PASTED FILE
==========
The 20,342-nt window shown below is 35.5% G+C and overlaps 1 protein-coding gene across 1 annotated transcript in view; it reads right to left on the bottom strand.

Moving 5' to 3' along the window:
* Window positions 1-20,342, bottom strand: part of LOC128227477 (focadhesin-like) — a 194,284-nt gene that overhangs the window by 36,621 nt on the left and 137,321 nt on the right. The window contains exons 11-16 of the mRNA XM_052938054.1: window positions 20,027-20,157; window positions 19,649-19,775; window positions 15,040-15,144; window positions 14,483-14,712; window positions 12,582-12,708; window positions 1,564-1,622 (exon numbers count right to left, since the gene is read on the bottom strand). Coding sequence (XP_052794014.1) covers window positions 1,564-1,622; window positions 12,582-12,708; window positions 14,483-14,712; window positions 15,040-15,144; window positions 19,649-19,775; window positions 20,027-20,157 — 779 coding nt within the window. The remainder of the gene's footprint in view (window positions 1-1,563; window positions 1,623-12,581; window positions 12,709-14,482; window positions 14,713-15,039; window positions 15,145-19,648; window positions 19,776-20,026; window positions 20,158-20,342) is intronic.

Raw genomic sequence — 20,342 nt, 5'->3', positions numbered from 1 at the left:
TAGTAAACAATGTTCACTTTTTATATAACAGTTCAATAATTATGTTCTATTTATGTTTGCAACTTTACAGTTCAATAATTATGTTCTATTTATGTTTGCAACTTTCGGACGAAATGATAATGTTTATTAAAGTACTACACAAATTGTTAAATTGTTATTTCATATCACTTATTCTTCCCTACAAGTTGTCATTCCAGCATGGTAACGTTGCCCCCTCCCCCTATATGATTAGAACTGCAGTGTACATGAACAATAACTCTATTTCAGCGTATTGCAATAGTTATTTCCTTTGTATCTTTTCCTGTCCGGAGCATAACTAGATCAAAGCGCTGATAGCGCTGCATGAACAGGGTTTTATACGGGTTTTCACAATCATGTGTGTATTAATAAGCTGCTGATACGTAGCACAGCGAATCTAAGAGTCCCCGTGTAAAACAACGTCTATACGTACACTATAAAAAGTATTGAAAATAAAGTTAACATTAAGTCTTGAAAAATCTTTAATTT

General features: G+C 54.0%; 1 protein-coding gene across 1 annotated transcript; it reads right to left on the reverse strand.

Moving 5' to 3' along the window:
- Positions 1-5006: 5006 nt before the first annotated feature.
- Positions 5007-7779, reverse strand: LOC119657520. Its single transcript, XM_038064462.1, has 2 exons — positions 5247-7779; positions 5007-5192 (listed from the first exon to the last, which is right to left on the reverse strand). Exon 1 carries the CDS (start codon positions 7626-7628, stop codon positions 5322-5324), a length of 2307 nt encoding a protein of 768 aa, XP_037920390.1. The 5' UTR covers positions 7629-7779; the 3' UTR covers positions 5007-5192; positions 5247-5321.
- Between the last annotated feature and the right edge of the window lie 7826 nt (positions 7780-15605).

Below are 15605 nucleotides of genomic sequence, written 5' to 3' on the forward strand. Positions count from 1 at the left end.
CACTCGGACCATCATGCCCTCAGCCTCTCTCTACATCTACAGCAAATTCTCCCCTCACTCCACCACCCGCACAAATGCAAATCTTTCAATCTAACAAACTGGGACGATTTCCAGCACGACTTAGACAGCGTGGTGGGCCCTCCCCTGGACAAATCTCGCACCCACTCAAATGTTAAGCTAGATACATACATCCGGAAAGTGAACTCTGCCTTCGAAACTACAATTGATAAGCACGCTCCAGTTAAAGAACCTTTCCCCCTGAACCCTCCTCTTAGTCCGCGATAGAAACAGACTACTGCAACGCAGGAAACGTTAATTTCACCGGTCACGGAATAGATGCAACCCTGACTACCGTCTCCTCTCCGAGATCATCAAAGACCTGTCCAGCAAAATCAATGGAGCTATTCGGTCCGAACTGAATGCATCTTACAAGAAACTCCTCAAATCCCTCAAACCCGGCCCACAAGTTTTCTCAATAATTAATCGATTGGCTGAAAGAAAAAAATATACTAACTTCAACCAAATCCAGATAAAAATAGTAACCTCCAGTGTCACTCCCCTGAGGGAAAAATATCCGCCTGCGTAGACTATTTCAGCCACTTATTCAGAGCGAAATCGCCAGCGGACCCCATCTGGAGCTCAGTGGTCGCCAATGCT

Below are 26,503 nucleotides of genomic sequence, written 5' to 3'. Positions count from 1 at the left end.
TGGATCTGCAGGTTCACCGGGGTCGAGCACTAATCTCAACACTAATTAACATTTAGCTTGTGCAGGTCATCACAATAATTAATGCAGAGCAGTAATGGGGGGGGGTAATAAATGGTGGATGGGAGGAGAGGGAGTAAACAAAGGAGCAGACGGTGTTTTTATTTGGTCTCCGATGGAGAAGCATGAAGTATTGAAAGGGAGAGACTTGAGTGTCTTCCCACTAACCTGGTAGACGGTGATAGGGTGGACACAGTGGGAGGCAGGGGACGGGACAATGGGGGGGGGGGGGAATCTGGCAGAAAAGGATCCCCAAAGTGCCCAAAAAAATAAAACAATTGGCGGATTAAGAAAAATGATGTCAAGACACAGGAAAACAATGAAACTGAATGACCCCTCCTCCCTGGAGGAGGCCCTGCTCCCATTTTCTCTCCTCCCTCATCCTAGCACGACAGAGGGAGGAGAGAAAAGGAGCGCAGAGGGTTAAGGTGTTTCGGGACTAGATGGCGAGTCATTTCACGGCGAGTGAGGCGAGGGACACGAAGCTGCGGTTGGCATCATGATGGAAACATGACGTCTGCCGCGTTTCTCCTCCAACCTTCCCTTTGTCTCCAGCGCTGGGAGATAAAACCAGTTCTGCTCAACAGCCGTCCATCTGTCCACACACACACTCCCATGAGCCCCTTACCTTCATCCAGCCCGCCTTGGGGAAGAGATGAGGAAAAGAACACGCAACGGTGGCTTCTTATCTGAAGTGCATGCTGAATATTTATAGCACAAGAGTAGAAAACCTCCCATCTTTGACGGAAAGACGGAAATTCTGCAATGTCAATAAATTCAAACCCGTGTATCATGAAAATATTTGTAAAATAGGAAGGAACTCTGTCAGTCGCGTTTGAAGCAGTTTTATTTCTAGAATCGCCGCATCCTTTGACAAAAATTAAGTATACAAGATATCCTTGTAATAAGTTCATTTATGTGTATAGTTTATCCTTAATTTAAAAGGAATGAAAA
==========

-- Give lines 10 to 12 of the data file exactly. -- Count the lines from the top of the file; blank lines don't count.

- Between the last annotated feature and the right edge of the window lie 7826 nt (positions 7780-15605).

Below are 15605 nucleotides of genomic sequence, written 5' to 3' on the forward strand. Positions count from 1 at the left end.
CACTCGGACCATCATGCCCTCAGCCTCTCTCTACATCTACAGCAAATTCTCCCCTCACTCCACCACCCGCACAAATGCAAATCTTTCAATCTAACAAACTGGGACGATTTCCAGCACGACTTAGACAGCGTGGTGGGCCCTCCCCTGGACAAATCTCGCACCCACTCAAATGTTAAGCTAGATACATACATCCGGAAAGTGAACTCTGCCTTCGAAACTACAATTGATAAGCACGCTCCAGTTAAAGAACCTTTCCCCCTGAACCCTCCTCTTAGTCCGCGATAGAAACAGACTACTGCAACGCAGGAAACGTTAATTTCACCGGTCACGGAATAGATGCAACCCTGACTACCGTCTCCTCTCCGAGATCATCAAAGACCTGTCCAGCAAAATCAATGGAGCTATTCGGTCCGAACTGAATGCATCTTACAAGAAACTCCTCAAATCCCTCAAACCCGGCCCACAAGTTTTCTCAATAATTAATCGATTGGCTGAAAGAAAAAAATATACTAACTTCAACCAAATCCAGATAAAAATAGTAACCTCCAGTGTCACTCCCCTGAGGGAAAAATATCCGCCTGCGTAGACTATTTCAGCCACTTATTCAGAGCGAAATCGCCAGCGGACCCCATCTGGAGCTCAGTGGTCGCCAATGCT